[Distutils] install_recommends proposal

Martijn Faassen faassen at startifact.com
Wed Sep 26 15:11:08 CEST 2007

Hi there,

Currently setup.py allows install_requires to specify the dependencies, 
possibly including exact version numbers of a package.

It is however beneficial to only specify the *minimum* of expected 
requirements in there, to retain maximum flexibility of use. This means 
you'd typically say:

   install_requires = [
      'bar >= 1.3',

if you know you need some version of foo, and at least version 1.3 of 
your package. This allows developers who use your package to choose 
themselves which version of foo and bar they want to use, without 
getting version conflicts as long as you stay within the stated constraints.

If you write a framework, or a library that uses other libraries, you 
sometimes want to do something more. You'd like to ensure that if 
someone uses version X of your framework, they use a list of *exact* 
dependencies, that is, exactly foo 1.2 and bar 1.4.3. This makes all 
installations of framework X bug for bug compatible. New releases of 
packages you depend on don't break your framework install, as the 
framework install will ensure those versions.

I'd therefore like to propose a new setup.py section where these can be 

    install_recommends = [
      'foo == 1.2',
      'bar == 1.4.3',

The person or tool installing the package is entirely free to ignore 
this information; it's a recommendation, not a requirement. The only 
specifications that can be made are *exact*; there is no support for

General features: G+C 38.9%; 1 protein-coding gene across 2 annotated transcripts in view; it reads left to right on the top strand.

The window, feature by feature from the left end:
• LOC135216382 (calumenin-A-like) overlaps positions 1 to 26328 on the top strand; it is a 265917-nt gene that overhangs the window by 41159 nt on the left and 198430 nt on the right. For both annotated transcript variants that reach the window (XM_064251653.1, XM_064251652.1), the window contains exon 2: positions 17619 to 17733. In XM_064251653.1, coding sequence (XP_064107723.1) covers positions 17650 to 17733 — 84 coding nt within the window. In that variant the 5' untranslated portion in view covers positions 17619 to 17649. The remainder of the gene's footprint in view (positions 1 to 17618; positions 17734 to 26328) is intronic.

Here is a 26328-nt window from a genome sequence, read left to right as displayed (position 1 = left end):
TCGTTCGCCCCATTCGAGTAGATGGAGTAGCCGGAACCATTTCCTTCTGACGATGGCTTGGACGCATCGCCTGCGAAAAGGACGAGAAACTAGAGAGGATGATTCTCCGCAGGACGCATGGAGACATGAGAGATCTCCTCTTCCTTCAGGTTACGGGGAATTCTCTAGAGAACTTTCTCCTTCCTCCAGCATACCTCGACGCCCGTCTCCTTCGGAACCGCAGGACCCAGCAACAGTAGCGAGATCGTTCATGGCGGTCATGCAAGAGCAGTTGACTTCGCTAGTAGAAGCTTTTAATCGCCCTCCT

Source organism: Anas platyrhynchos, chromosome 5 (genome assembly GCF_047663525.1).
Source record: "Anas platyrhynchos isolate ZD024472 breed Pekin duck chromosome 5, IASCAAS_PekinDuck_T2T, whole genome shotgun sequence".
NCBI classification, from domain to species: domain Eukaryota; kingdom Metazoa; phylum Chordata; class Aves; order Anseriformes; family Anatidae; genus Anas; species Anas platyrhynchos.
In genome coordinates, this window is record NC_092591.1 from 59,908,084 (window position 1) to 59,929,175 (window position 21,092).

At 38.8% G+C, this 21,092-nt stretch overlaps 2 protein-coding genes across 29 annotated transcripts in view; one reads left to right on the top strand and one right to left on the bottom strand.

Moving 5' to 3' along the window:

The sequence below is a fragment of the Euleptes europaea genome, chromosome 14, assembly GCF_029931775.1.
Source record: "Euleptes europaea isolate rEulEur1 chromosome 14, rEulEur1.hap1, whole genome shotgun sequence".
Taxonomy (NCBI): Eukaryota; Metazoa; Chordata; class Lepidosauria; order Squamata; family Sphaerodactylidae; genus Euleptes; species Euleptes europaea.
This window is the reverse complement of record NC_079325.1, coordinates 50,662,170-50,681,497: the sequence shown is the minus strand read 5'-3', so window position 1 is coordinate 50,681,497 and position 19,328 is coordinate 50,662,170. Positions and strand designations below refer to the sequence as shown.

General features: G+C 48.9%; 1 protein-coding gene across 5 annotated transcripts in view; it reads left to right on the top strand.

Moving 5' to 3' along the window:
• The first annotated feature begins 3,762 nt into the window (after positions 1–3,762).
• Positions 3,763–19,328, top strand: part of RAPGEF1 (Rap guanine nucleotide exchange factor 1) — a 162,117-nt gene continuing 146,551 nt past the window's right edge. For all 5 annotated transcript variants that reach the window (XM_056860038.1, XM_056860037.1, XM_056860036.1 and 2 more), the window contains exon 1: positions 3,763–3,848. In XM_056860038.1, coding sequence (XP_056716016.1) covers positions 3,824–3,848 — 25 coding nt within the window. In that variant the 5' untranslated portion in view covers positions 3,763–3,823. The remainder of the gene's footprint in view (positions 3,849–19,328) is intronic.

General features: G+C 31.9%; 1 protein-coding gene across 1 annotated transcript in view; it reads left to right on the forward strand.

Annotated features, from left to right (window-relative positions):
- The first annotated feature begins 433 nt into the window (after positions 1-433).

anything but '=='. Distutils at most needs to be taught that 
install_recommends cannot directly conflict with install_requires. This 
would be a conflict:

   install_requires = [
      'bar > 1.3'
   install_recommends = [
      'bar == 1.2',

By default, distutils and setuptools would otherwise ignore this 
information. I do presume setuptools would include this information in 
egg-info so that external tools can make use of it.

This information can then be (optionally) used by a tool like buildout 
to ensure exact dependencies are installed (once zc.buildout is taught 
to use this information, of course). This means I can release a 
framework that allows flexibility to knowledgable developers, but also, 
in its default install, doesn't have the chance of breaking the moment 
someone releases a new version of some dependency.

For an extensive article where I describe what led me to look for this 
read this:


It goes into much detail on the concerns and reasoning behind this in 
the context of the development of Zope 3, and Grok, a framework based on 
many Zope 3 packages. This isn't a theoretical problem but is currently 
biting us regularly. I'll also note that it looks like zc.buildout 
doesn't appear to need much work to start using this information (but 
Jim will correct me if I'm wrong).



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